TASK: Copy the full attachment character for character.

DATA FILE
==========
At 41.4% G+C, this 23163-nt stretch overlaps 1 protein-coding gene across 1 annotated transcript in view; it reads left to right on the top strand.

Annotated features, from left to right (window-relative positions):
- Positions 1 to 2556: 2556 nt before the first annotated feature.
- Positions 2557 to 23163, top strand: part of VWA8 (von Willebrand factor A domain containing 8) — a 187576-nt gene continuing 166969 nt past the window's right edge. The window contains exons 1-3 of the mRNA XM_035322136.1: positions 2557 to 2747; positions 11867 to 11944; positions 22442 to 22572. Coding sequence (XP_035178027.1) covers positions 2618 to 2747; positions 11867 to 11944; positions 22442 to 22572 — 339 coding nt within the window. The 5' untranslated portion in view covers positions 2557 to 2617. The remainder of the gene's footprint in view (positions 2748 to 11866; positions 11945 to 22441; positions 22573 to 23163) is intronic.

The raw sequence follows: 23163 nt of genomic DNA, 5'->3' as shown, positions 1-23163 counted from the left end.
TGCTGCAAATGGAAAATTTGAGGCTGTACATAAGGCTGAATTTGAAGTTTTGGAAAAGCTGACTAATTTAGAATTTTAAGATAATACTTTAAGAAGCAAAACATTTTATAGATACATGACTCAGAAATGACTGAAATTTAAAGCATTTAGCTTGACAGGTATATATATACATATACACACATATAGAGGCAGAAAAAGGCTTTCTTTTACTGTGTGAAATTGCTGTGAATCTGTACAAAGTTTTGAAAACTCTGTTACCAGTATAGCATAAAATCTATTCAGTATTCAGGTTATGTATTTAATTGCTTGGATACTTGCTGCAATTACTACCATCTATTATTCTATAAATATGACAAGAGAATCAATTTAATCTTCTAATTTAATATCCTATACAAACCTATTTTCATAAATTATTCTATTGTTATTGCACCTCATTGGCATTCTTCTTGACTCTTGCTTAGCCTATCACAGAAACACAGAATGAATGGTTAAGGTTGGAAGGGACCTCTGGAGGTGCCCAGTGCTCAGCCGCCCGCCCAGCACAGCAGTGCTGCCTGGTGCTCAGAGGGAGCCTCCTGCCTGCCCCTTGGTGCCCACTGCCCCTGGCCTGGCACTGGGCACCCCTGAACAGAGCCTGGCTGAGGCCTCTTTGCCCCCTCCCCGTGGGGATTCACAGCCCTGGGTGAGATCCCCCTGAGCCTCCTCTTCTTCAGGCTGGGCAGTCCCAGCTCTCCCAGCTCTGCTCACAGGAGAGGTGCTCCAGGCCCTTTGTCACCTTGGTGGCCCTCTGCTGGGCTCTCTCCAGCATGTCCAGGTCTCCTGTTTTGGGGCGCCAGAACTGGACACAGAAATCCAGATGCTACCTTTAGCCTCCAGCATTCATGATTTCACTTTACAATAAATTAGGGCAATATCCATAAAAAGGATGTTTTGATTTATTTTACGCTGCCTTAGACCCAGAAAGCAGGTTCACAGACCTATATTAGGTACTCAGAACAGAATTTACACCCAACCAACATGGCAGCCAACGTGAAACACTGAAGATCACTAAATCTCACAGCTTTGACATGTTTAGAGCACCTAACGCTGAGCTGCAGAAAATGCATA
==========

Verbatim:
At 41.4% G+C, this 23163-nt stretch overlaps 1 protein-coding gene across 1 annotated transcript in view; it reads left to right on the top strand.

Annotated features, from left to right (window-relative positions):
- Positions 1 to 2556: 2556 nt before the first annotated feature.
- Positions 2557 to 23163, top strand: part of VWA8 (von Willebrand factor A domain containing 8) — a 187576-nt gene continuing 166969 nt past the window's right edge. The window contains exons 1-3 of the mRNA XM_035322136.1: positions 2557 to 2747; positions 11867 to 11944; positions 22442 to 22572. Coding sequence (XP_035178027.1) covers positions 2618 to 2747; positions 11867 to 11944; positions 22442 to 22572 — 339 coding nt within the window. The 5' untranslated portion in view covers positions 2557 to 2617. The remainder of the gene's footprint in view (positions 2748 to 11866; positions 11945 to 22441; positions 22573 to 23163) is intronic.

The raw sequence follows: 23163 nt of genomic DNA, 5'->3' as shown, positions 1-23163 counted from the left end.
TGCTGCAAATGGAAAATTTGAGGCTGTACATAAGGCTGAATTTGAAGTTTTGGAAAAGCTGACTAATTTAGAATTTTAAGATAATACTTTAAGAAGCAAAACATTTTATAGATACATGACTCAGAAATGACTGAAATTTAAAGCATTTAGCTTGACAGGTATATATATACATATACACACATATAGAGGCAGAAAAAGGCTTTCTTTTACTGTGTGAAATTGCTGTGAATCTGTACAAAGTTTTGAAAACTCTGTTACCAGTATAGCATAAAATCTATTCAGTATTCAGGTTATGTATTTAATTGCTTGGATACTTGCTGCAATTACTACCATCTATTATTCTATAAATATGACAAGAGAATCAATTTAATCTTCTAATTTAATATCCTATACAAACCTATTTTCATAAATTATTCTATTGTTATTGCACCTCATTGGCATTCTTCTTGACTCTTGCTTAGCCTATCACAGAAACACAGAATGAATGGTTAAGGTTGGAAGGGACCTCTGGAGGTGCCCAGTGCTCAGCCGCCCGCCCAGCACAGCAGTGCTGCCTGGTGCTCAGAGGGAGCCTCCTGCCTGCCCCTTGGTGCCCACTGCCCCTGGCCTGGCACTGGGCACCCCTGAACAGAGCCTGGCTGAGGCCTCTTTGCCCCCTCCCCGTGGGGATTCACAGCCCTGGGTGAGATCCCCCTGAGCCTCCTCTTCTTCAGGCTGGGCAGTCCCAGCTCTCCCAGCTCTGCTCACAGGAGAGGTGCTCCAGGCCCTTTGTCACCTTGGTGGCCCTCTGCTGGGCTCTCTCCAGCATGTCCAGGTCTCCTGTTTTGGGGCGCCAGAACTGGACACAGAAATCCAGATGCTACCTTTAGCCTCCAGCATTCATGATTTCACTTTACAATAAATTAGGGCAATATCCATAAAAAGGATGTTTTGATTTATTTTACGCTGCCTTAGACCCAGAAAGCAGGTTCACAGACCTATATTAGGTACTCAGAACAGAATTTACACCCAACCAACATGGCAGCCAACGTGAAACACTGAAGATCACTAAATCTCACAGCTTTGACATGTTTAGAGCACCTAACGCTGAGCTGCAGAAAATGCATA